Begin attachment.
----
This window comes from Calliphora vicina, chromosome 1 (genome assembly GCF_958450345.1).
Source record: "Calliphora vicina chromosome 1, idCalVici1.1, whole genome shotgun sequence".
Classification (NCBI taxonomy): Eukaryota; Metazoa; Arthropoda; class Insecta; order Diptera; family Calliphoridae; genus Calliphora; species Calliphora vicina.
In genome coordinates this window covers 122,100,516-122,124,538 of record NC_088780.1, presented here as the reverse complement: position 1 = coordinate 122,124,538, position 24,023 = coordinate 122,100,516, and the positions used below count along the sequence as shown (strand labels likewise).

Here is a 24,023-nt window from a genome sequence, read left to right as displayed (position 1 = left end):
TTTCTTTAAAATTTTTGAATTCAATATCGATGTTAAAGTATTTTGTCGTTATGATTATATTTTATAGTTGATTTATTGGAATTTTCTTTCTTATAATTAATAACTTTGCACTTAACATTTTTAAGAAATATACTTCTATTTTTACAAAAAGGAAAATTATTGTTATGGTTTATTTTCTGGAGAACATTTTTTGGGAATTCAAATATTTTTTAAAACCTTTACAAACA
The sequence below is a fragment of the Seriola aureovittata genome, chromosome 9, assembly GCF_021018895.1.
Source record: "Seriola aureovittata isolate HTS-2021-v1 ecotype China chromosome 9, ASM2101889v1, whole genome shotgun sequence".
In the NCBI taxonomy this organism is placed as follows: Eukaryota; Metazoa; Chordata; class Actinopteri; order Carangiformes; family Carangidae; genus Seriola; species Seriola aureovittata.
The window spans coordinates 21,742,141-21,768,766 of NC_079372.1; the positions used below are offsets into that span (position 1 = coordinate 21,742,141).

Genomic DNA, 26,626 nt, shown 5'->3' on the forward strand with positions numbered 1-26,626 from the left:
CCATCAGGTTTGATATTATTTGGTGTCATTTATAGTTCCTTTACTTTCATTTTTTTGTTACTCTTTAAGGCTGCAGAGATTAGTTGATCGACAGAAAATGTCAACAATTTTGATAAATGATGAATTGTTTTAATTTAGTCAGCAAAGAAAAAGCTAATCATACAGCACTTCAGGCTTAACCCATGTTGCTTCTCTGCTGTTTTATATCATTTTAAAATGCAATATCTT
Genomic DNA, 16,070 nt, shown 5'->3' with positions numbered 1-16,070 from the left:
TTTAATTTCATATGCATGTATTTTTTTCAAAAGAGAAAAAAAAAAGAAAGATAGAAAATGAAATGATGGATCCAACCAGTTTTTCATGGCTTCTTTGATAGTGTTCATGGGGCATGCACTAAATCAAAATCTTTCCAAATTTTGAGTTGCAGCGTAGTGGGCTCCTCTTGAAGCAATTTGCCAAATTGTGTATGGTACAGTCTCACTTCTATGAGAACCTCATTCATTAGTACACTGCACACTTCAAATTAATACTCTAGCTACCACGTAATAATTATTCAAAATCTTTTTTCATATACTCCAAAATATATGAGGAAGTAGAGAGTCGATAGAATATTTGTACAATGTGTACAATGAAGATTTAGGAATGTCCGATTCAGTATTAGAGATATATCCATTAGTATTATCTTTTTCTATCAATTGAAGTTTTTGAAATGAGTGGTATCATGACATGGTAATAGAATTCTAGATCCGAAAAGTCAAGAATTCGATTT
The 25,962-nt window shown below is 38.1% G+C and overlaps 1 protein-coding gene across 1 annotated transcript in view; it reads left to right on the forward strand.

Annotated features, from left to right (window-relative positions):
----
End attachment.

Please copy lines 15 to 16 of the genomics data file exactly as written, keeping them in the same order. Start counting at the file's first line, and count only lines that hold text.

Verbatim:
The 25,962-nt window shown below is 38.1% G+C and overlaps 1 protein-coding gene across 1 annotated transcript in view; it reads left to right on the forward strand.

Annotated features, from left to right (window-relative positions):